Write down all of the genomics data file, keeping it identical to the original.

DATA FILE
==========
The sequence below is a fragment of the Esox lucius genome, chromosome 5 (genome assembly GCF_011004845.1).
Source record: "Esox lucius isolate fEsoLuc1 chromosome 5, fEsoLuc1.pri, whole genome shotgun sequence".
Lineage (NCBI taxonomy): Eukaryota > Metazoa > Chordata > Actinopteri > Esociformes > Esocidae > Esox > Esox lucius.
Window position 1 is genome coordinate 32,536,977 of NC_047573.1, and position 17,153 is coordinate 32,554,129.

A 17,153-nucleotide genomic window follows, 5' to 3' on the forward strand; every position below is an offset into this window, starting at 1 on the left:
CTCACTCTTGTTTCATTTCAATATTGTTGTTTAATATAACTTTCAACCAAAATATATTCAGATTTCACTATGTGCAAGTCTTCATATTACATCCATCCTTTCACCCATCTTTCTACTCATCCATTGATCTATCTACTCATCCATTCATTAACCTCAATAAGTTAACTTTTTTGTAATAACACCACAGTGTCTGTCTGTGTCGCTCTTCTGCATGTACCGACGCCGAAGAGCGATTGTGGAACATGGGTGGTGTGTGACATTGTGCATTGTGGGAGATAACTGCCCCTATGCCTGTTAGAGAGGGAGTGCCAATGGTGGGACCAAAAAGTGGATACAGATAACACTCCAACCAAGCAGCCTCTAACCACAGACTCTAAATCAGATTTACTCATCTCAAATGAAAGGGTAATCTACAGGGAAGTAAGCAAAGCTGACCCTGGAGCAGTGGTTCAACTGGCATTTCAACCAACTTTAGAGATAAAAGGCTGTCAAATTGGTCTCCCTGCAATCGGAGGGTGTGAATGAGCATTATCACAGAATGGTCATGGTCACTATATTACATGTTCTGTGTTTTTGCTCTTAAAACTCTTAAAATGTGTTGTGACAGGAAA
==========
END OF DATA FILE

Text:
The sequence below is a fragment of the Esox lucius genome, chromosome 5 (genome assembly GCF_011004845.1).
Source record: "Esox lucius isolate fEsoLuc1 chromosome 5, fEsoLuc1.pri, whole genome shotgun sequence".
Lineage (NCBI taxonomy): Eukaryota > Metazoa > Chordata > Actinopteri > Esociformes > Esocidae > Esox > Esox lucius.
Window position 1 is genome coordinate 32,536,977 of NC_047573.1, and position 17,153 is coordinate 32,554,129.

A 17,153-nucleotide genomic window follows, 5' to 3' on the forward strand; every position below is an offset into this window, starting at 1 on the left:
CTCACTCTTGTTTCATTTCAATATTGTTGTTTAATATAACTTTCAACCAAAATATATTCAGATTTCACTATGTGCAAGTCTTCATATTACATCCATCCTTTCACCCATCTTTCTACTCATCCATTGATCTATCTACTCATCCATTCATTAACCTCAATAAGTTAACTTTTTTGTAATAACACCACAGTGTCTGTCTGTGTCGCTCTTCTGCATGTACCGACGCCGAAGAGCGATTGTGGAACATGGGTGGTGTGTGACATTGTGCATTGTGGGAGATAACTGCCCCTATGCCTGTTAGAGAGGGAGTGCCAATGGTGGGACCAAAAAGTGGATACAGATAACACTCCAACCAAGCAGCCTCTAACCACAGACTCTAAATCAGATTTACTCATCTCAAATGAAAGGGTAATCTACAGGGAAGTAAGCAAAGCTGACCCTGGAGCAGTGGTTCAACTGGCATTTCAACCAACTTTAGAGATAAAAGGCTGTCAAATTGGTCTCCCTGCAATCGGAGGGTGTGAATGAGCATTATCACAGAATGGTCATGGTCACTATATTACATGTTCTGTGTTTTTGCTCTTAAAACTCTTAAAATGTGTTGTGACAGGAAA